At-Home Exercise: Using My Stairs for Strength

Written by Amy on May 20th, 2013

Balance, Body Image, Healthy Living, Keeping Active
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At-Home Exercise: Using My Stairs for Strength at Natural Parents Network

I’ve had five children in twelve years. While I may appear slim, my body is not what it used to be when I was a teenager, and I am working to make a few changes. Lately, I have been brainstorming simple, quick ways to build strength – cardio, core, muscle, emotional, mental, spiritual – overall strength. I have the emotional, mental, spiritual covered pretty well with relaxation meditation and awareness activities, although I am always open for further integration.

On the physical tip, I have purchased and practiced many DVDs in various forms of exercise – yoga, aerobic, muscle sculpting, post-natal, pre-natal, pelvic floor, core exercises, yoga with the family, and so on. I really enjoy working with all of these instructional workouts and bring much that I have learned into my everyday life.

At the same time, I don’t always (feel like I) have the time to pop in a 40-60 minute DVD. This reminds me of the lovely Rodney Yee AM DVD with five 20 minute workouts for every morning of the week – I really love waking up that way! Okay, I just don’t always want to pop in a DVD. Yet, I know I feel better when I exercise daily: I sleep more restfully, respond more lovingly to challenges, and overall feel better about myself and my life. Exercise helps me process emotions and tune into my body.

As I was walking up the stairs the other day in our bi-level home it occurred to me that the action of walking up and down the stairs (especially while packing a 16 pound baby) is quite the exercise in itself. In this everyday action I get to focus on proper posture, core strength, cardio strength, leg and arm strength, and overall intention (the stairs and landing are wood and sometimes slippery).

I wondered, why not use my stairs for overall strength through deliberately exercising on them?

I can do it with or without the baby, in the amount of time that I have, at a pace that works for me and my body, it can be done when the kids are awake or asleep, and I can do short sessions throughout the day by multiplying my regular use of the stairs (going up and down a few extra times when I need to use the stairs.

Below are some ways I am using my stairs for strength . . . maybe you can too if you’d like a challenge. Although I have a lot of interest in health and well being, I am not a certified physical fitness instructor, so please use your own judgment and intuition as you consider using stairs for strength.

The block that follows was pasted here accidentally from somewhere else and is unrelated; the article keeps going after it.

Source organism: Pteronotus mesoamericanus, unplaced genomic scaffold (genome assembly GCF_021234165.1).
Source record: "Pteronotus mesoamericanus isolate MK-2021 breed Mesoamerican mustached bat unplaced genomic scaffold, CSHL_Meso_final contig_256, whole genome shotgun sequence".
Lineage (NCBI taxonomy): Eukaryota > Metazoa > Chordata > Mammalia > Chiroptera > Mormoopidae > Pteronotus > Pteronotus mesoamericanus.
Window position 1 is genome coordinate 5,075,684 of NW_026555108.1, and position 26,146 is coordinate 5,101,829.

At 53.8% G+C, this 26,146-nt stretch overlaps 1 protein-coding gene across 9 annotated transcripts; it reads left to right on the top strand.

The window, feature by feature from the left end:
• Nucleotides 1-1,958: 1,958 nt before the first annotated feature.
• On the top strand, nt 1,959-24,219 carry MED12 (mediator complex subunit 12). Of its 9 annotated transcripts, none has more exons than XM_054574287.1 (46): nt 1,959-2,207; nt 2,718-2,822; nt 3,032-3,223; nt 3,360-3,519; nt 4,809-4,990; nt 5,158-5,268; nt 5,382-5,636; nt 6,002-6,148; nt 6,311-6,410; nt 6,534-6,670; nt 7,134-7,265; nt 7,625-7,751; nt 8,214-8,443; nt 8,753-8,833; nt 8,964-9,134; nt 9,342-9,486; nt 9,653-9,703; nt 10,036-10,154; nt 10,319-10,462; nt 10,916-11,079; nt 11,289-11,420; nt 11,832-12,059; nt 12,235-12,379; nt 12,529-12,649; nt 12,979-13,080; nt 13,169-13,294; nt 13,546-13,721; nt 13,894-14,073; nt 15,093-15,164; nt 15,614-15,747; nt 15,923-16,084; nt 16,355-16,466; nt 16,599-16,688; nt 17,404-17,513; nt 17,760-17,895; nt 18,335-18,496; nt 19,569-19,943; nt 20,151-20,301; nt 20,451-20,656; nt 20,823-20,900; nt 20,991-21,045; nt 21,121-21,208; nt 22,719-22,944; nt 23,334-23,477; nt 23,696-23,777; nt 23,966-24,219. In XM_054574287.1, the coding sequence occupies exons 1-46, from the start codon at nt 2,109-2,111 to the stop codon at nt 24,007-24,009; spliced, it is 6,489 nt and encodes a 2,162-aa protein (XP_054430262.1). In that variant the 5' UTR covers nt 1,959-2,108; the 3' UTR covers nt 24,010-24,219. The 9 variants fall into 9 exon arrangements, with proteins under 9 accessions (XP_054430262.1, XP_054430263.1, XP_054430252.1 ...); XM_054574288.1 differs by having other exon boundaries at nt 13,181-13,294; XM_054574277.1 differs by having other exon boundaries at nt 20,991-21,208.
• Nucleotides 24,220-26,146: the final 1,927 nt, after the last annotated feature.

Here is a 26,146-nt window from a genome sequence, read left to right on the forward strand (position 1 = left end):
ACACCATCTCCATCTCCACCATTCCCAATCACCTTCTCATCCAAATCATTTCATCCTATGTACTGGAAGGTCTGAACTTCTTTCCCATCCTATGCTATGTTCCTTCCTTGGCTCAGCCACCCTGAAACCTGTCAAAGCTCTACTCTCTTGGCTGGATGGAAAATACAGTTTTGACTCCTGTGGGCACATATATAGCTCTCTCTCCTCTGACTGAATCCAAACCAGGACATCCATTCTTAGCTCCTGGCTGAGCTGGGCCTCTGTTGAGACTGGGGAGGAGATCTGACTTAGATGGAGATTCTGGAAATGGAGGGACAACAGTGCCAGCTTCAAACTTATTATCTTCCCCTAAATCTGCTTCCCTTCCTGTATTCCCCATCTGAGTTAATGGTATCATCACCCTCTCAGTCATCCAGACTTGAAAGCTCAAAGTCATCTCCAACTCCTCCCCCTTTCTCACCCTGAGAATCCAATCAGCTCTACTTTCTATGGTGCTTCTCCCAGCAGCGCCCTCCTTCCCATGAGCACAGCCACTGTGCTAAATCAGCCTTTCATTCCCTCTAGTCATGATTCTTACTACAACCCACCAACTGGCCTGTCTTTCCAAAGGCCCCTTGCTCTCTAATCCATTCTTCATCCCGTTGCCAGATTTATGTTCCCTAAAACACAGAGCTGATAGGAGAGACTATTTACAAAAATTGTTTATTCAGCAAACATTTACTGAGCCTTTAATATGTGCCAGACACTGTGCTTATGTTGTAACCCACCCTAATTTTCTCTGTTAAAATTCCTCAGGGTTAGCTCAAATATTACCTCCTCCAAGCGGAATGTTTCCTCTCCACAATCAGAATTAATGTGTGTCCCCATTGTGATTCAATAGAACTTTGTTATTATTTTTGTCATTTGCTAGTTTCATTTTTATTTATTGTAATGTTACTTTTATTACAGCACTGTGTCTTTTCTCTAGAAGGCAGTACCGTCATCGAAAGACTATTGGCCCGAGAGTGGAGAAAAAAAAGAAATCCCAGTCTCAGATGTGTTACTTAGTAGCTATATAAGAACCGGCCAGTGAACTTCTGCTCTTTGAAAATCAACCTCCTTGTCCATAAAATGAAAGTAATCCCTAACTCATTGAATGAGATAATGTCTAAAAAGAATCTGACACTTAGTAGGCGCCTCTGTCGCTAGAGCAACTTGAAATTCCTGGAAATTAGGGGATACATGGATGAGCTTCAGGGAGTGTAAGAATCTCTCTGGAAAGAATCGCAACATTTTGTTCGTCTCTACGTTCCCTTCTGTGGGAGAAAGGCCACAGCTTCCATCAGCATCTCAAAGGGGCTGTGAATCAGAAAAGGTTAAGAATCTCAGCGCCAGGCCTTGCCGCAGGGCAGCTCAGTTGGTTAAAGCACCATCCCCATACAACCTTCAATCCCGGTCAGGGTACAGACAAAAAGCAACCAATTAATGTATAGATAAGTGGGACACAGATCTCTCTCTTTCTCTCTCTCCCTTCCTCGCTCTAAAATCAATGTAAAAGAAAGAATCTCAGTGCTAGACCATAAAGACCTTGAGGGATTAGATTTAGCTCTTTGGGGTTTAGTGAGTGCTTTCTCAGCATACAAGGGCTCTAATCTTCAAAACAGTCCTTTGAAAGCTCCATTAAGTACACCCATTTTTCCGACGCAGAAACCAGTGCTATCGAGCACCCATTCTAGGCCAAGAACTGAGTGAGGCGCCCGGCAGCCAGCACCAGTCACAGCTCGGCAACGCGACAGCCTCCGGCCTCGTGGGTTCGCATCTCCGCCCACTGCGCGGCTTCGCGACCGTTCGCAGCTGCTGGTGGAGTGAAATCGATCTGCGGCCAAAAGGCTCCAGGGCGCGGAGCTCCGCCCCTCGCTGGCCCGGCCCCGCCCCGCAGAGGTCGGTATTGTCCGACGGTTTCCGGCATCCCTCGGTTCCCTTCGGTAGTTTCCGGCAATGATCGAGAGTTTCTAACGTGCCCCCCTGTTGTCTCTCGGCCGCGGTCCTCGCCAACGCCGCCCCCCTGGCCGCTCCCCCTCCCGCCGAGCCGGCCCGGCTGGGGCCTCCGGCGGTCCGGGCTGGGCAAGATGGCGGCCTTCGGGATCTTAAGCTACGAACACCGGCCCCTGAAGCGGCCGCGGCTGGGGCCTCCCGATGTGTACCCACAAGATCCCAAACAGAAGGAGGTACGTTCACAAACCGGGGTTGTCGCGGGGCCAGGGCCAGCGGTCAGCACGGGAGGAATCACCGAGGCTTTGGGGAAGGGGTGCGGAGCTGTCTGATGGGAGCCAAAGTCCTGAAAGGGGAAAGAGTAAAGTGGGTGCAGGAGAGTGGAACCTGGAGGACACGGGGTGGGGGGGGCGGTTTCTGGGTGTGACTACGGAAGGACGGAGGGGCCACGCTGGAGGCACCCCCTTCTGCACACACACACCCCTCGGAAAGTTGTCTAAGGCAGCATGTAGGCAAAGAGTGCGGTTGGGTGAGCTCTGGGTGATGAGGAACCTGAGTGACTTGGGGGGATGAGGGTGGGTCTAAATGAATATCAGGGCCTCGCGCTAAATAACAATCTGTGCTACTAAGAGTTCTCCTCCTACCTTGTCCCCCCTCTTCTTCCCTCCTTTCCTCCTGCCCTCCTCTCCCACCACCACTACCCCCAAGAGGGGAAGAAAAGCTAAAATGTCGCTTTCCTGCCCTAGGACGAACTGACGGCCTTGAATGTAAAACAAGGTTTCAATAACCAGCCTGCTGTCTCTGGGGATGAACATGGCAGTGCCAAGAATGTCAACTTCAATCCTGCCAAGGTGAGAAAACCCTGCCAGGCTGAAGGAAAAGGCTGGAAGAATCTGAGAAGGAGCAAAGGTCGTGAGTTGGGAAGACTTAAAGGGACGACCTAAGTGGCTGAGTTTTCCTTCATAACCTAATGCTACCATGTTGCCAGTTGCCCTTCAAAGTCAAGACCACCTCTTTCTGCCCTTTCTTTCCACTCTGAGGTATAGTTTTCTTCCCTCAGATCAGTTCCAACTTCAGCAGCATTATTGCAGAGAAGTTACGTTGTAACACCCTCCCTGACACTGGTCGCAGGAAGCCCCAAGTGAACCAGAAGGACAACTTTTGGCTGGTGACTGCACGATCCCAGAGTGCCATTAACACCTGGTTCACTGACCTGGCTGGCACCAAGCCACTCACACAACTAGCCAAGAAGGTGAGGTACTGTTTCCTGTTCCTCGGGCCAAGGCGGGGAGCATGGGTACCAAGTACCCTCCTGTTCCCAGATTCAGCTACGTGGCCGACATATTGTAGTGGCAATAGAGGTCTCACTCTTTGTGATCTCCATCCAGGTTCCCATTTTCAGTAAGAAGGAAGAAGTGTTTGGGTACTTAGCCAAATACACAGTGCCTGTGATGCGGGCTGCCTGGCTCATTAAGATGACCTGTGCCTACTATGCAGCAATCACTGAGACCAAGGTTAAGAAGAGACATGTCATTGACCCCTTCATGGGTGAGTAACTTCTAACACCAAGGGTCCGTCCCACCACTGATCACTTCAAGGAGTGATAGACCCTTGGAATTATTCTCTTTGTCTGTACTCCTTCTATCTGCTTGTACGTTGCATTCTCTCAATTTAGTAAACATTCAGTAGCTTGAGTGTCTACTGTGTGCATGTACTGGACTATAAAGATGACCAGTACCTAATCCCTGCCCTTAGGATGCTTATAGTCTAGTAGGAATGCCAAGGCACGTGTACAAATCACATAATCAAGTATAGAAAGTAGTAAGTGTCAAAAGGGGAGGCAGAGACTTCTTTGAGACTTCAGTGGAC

• Wear gripping shoes (like those I would use for running, climbing, or hiking) or go barefoot so I stay connected to the floor (socks can be way slippery on wood)
  • If I am wearing the baby, make sure she is in an ergonomically supportive carrier (like the Ergo), it is properly fastened so she’s snug but not tight, and comfortable for both of us.
  • Before beginning, spend a few moments or minutes grounding, feeling my body solid, rooted into the ground and earth, muscles strong supporting the bones, anchoring deeply into proper posture – at the top of the stairs if I would like.
  • Hold the railing initially and walk rather than go quickly.
  • If not holding the baby, make sure she is in a safe space (stair gate closed).
  • Focus on my breath and be aware of how I am holding my body, feeling in my body, noticing any tension while allowing it to release with the out breath.
  • Walk the stairs slowly at first – down, then up as set to gently stretch and warm the muscles. Repeat for a certain number of reps (10-20 to start) or for a specified amount of time (5-10 minutes to start), gradually working up to a faster pace or amount of reps/time as able.
  • Engage muscles, trust and listen to my body, step in place for a few seconds to rest.
  • Bring in mantras or favorite quotes, strengthen the mind and body at the same time. Write out a list of thoughts I am working to integrate/affirm and choose some to repeat as I walk the stairs. Create a sequence if desired.
  • Combine stair walking with household responsibilities that need to be completed on different levels of the home and alternate floors to increase stair walking (i.e. emptying trash, laundry, vacuuming on the stairs or on different floors).

How do you exercise in your home?

Photo Credit: Author

About The Author: Amy

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Amy Phoenix is a gentle yet direct mom of five and author of Presence Parenting, a space to address the presence we bring to parenting, especially when feeling frustration, anger or rage.

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